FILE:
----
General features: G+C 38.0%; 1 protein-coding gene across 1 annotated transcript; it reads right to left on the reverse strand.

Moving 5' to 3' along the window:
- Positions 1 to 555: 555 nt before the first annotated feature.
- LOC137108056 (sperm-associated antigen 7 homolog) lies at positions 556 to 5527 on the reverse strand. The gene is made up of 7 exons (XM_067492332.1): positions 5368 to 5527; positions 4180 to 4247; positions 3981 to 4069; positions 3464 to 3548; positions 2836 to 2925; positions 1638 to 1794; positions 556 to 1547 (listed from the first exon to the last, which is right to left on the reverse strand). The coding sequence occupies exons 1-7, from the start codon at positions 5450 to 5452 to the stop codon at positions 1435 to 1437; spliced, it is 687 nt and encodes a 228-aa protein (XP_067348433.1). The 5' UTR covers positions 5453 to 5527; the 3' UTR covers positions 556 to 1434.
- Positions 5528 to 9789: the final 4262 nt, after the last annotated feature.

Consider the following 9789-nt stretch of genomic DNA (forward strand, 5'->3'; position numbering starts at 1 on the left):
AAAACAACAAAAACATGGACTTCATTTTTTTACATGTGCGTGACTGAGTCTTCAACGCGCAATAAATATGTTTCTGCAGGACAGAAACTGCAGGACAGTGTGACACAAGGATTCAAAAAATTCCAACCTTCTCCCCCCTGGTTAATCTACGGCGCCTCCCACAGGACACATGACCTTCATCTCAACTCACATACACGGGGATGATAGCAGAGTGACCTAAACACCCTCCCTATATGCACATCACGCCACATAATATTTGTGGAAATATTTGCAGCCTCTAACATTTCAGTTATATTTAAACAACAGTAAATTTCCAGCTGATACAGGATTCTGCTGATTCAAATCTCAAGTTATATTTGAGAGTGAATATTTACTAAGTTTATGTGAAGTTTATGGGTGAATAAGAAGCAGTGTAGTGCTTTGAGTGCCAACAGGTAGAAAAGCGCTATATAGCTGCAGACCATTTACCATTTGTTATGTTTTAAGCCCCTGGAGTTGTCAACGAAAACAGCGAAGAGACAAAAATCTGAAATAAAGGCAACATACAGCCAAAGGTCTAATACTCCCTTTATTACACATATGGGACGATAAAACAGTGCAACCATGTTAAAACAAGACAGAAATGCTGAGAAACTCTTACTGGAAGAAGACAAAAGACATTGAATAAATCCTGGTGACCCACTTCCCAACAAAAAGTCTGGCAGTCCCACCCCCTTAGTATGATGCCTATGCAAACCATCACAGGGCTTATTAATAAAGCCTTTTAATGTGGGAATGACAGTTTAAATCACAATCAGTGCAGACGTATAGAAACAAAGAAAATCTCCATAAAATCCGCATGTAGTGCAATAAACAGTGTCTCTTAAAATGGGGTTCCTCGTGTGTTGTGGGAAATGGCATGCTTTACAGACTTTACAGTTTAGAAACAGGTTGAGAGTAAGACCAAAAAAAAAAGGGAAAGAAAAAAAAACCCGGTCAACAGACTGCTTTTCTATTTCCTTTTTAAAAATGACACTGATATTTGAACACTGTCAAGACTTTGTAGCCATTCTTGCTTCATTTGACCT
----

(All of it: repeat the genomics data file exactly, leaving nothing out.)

General features: G+C 38.0%; 1 protein-coding gene across 1 annotated transcript; it reads right to left on the reverse strand.

Moving 5' to 3' along the window:
- Positions 1 to 555: 555 nt before the first annotated feature.
- LOC137108056 (sperm-associated antigen 7 homolog) lies at positions 556 to 5527 on the reverse strand. The gene is made up of 7 exons (XM_067492332.1): positions 5368 to 5527; positions 4180 to 4247; positions 3981 to 4069; positions 3464 to 3548; positions 2836 to 2925; positions 1638 to 1794; positions 556 to 1547 (listed from the first exon to the last, which is right to left on the reverse strand). The coding sequence occupies exons 1-7, from the start codon at positions 5450 to 5452 to the stop codon at positions 1435 to 1437; spliced, it is 687 nt and encodes a 228-aa protein (XP_067348433.1). The 5' UTR covers positions 5453 to 5527; the 3' UTR covers positions 556 to 1434.
- Positions 5528 to 9789: the final 4262 nt, after the last annotated feature.

Consider the following 9789-nt stretch of genomic DNA (forward strand, 5'->3'; position numbering starts at 1 on the left):
AAAACAACAAAAACATGGACTTCATTTTTTTACATGTGCGTGACTGAGTCTTCAACGCGCAATAAATATGTTTCTGCAGGACAGAAACTGCAGGACAGTGTGACACAAGGATTCAAAAAATTCCAACCTTCTCCCCCCTGGTTAATCTACGGCGCCTCCCACAGGACACATGACCTTCATCTCAACTCACATACACGGGGATGATAGCAGAGTGACCTAAACACCCTCCCTATATGCACATCACGCCACATAATATTTGTGGAAATATTTGCAGCCTCTAACATTTCAGTTATATTTAAACAACAGTAAATTTCCAGCTGATACAGGATTCTGCTGATTCAAATCTCAAGTTATATTTGAGAGTGAATATTTACTAAGTTTATGTGAAGTTTATGGGTGAATAAGAAGCAGTGTAGTGCTTTGAGTGCCAACAGGTAGAAAAGCGCTATATAGCTGCAGACCATTTACCATTTGTTATGTTTTAAGCCCCTGGAGTTGTCAACGAAAACAGCGAAGAGACAAAAATCTGAAATAAAGGCAACATACAGCCAAAGGTCTAATACTCCCTTTATTACACATATGGGACGATAAAACAGTGCAACCATGTTAAAACAAGACAGAAATGCTGAGAAACTCTTACTGGAAGAAGACAAAAGACATTGAATAAATCCTGGTGACCCACTTCCCAACAAAAAGTCTGGCAGTCCCACCCCCTTAGTATGATGCCTATGCAAACCATCACAGGGCTTATTAATAAAGCCTTTTAATGTGGGAATGACAGTTTAAATCACAATCAGTGCAGACGTATAGAAACAAAGAAAATCTCCATAAAATCCGCATGTAGTGCAATAAACAGTGTCTCTTAAAATGGGGTTCCTCGTGTGTTGTGGGAAATGGCATGCTTTACAGACTTTACAGTTTAGAAACAGGTTGAGAGTAAGACCAAAAAAAAAAGGGAAAGAAAAAAAAACCCGGTCAACAGACTGCTTTTCTATTTCCTTTTTAAAAATGACACTGATATTTGAACACTGTCAAGACTTTGTAGCCATTCTTGCTTCATTTGACCT